11) Three To See the King, by Magnus Mills
I tried Mills once before, and didn't really get him; looking back on my notes at the time, I realise that I was under the weather that day and perhaps my sense of humour was impaired. raycun rightly called me to look more at the human condition that Mills is describing and less at the details.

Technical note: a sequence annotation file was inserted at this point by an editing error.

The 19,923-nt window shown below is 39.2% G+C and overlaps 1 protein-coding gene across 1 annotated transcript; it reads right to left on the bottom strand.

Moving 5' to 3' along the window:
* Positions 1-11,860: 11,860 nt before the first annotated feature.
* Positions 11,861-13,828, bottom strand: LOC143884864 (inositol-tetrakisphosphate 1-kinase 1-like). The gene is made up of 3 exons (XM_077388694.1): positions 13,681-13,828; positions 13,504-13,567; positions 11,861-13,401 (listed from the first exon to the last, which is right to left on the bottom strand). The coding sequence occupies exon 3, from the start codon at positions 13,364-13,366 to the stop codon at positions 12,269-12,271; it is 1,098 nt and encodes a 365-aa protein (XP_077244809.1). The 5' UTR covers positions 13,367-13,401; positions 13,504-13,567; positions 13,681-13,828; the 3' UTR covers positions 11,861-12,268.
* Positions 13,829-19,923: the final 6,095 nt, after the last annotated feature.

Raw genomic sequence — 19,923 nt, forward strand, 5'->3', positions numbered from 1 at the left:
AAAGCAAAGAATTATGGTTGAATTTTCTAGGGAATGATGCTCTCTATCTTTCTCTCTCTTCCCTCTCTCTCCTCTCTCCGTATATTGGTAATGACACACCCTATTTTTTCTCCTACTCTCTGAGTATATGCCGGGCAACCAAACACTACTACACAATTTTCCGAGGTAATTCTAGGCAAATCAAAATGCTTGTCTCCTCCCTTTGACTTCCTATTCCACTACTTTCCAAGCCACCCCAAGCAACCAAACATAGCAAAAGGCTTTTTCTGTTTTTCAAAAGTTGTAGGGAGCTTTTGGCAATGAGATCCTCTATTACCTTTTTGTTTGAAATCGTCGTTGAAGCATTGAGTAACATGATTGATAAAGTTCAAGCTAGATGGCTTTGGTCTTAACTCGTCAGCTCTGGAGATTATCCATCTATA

I loved both of these books; perhaps I was in the right mood this time. Once in a Blue Moon is a collection of four very short stories, and Three To See the King a longer but still very short novel (167 pages). People are very strange, and by putting them in strange yet almost familiar environments Mills brings out our inherent strangeness beautifully. I could spend ages speculating about the symbolism of tin house vs. brick houses, and the sandy plain vs. the canyon, in Three To See the King, but I won't; I'll just strongly recommend these two books.